The Economics Of Divorce

A blog about business and economics.
Jan. 11 2012 1:11 PM

The Economics Of Divorce


These Pew stats on divorce that Kevin Drum highlights today (see fact sheet for more) are a good pretext for something I've been meaning to get off my chest for a while. When people look at income statistics, they often fail to explicitly account for the fact that there are tradeoffs between economic and non-economic aspects of life. From an income perspective, it's clear that most women who get divorced pay a meaningful financial penalty for it even before you consider the fact that there are a lot of economies of scale to cohabitation. But there's more to life than money, and people can be rationally willing to pay a hefty financial price to get out of a marriage that's making them unhappy.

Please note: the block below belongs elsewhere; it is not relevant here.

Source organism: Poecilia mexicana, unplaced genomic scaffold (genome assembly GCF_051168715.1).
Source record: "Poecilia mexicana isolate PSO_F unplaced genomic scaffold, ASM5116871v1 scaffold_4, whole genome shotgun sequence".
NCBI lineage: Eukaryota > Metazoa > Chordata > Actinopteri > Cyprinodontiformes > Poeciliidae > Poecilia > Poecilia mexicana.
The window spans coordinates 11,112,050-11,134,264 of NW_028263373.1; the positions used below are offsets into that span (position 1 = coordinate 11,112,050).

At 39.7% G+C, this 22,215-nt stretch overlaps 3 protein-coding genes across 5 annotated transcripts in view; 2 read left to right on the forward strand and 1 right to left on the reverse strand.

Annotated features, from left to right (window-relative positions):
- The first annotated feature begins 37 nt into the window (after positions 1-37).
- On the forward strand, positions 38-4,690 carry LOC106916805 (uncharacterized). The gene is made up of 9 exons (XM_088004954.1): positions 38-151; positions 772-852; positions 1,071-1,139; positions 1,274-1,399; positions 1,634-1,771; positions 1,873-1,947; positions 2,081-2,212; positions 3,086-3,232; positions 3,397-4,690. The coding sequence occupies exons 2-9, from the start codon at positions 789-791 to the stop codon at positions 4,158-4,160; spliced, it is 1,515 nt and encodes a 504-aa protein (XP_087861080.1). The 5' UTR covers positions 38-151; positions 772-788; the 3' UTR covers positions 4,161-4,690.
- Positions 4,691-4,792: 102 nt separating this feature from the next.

At the same time, there are limits to the price people are willing to pay. So as you shift out of the Mad Men universe and into a realm of greater economic opportunities for women, one thing you'll see is more women voluntarily taking the plunge into income-reducing divorces. Only a very naive reading of the data would construe this as an actual decline in women's well-being. Rather, it's a manifestation of shifting from an unfair social paradigm to a less-unfair one. Now as the earnings gap between men and women has narrowed, we see that the highly gendered nature of the divorce penalty is going away, but the penalty is still out there. Taking the option of divorce away would make many economic statistics look superficially rosier, but would people actually be better off returning to 1950s social norms? I'm skeptical.

Matthew Yglesias is the executive editor of Vox and author of The Rent Is Too Damn High.


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